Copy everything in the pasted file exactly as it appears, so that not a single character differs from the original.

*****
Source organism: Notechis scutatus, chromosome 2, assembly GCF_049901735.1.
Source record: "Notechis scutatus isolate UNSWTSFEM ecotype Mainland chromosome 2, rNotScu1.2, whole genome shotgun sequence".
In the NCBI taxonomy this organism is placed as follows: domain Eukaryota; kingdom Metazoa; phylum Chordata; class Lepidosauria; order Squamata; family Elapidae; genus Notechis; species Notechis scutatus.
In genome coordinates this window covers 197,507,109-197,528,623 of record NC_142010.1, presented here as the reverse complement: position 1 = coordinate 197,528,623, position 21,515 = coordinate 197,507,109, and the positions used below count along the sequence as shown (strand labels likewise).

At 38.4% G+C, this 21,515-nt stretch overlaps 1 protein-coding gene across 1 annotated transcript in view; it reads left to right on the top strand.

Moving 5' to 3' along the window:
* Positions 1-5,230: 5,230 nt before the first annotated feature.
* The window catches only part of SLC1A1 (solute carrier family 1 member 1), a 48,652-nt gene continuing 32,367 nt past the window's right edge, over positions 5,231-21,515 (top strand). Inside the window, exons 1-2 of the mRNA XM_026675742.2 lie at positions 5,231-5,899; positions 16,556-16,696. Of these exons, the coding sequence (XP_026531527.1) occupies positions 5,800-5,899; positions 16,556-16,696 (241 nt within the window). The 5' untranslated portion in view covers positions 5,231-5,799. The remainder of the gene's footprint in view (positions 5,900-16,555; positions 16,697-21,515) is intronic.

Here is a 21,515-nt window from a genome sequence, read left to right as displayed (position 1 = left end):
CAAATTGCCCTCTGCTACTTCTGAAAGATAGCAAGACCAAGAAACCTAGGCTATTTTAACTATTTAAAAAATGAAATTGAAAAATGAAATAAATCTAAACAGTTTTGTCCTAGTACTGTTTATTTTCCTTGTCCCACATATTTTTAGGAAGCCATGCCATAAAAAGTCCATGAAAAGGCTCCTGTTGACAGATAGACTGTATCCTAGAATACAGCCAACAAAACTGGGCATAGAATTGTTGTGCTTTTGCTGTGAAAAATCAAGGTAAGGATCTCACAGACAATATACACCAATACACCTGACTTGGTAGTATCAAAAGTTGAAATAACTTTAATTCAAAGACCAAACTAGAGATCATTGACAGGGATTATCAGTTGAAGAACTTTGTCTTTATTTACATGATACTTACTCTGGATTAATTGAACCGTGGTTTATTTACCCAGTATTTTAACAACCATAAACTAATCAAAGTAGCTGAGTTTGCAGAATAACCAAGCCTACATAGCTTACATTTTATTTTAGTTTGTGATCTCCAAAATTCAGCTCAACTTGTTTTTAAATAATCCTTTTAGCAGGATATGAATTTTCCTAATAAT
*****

Source organism: Notechis scutatus, chromosome 2, assembly GCF_049901735.1.
Source record: "Notechis scutatus isolate UNSWTSFEM ecotype Mainland chromosome 2, rNotScu1.2, whole genome shotgun sequence".
In the NCBI taxonomy this organism is placed as follows: domain Eukaryota; kingdom Metazoa; phylum Chordata; class Lepidosauria; order Squamata; family Elapidae; genus Notechis; species Notechis scutatus.
In genome coordinates this window covers 197,507,109-197,528,623 of record NC_142010.1, presented here as the reverse complement: position 1 = coordinate 197,528,623, position 21,515 = coordinate 197,507,109, and the positions used below count along the sequence as shown (strand labels likewise).

At 38.4% G+C, this 21,515-nt stretch overlaps 1 protein-coding gene across 1 annotated transcript in view; it reads left to right on the top strand.

Moving 5' to 3' along the window:
* Positions 1-5,230: 5,230 nt before the first annotated feature.
* The window catches only part of SLC1A1 (solute carrier family 1 member 1), a 48,652-nt gene continuing 32,367 nt past the window's right edge, over positions 5,231-21,515 (top strand). Inside the window, exons 1-2 of the mRNA XM_026675742.2 lie at positions 5,231-5,899; positions 16,556-16,696. Of these exons, the coding sequence (XP_026531527.1) occupies positions 5,800-5,899; positions 16,556-16,696 (241 nt within the window). The 5' untranslated portion in view covers positions 5,231-5,799. The remainder of the gene's footprint in view (positions 5,900-16,555; positions 16,697-21,515) is intronic.

Here is a 21,515-nt window from a genome sequence, read left to right as displayed (position 1 = left end):
CAAATTGCCCTCTGCTACTTCTGAAAGATAGCAAGACCAAGAAACCTAGGCTATTTTAACTATTTAAAAAATGAAATTGAAAAATGAAATAAATCTAAACAGTTTTGTCCTAGTACTGTTTATTTTCCTTGTCCCACATATTTTTAGGAAGCCATGCCATAAAAAGTCCATGAAAAGGCTCCTGTTGACAGATAGACTGTATCCTAGAATACAGCCAACAAAACTGGGCATAGAATTGTTGTGCTTTTGCTGTGAAAAATCAAGGTAAGGATCTCACAGACAATATACACCAATACACCTGACTTGGTAGTATCAAAAGTTGAAATAACTTTAATTCAAAGACCAAACTAGAGATCATTGACAGGGATTATCAGTTGAAGAACTTTGTCTTTATTTACATGATACTTACTCTGGATTAATTGAACCGTGGTTTATTTACCCAGTATTTTAACAACCATAAACTAATCAAAGTAGCTGAGTTTGCAGAATAACCAAGCCTACATAGCTTACATTTTATTTTAGTTTGTGATCTCCAAAATTCAGCTCAACTTGTTTTTAAATAATCCTTTTAGCAGGATATGAATTTTCCTAATAAT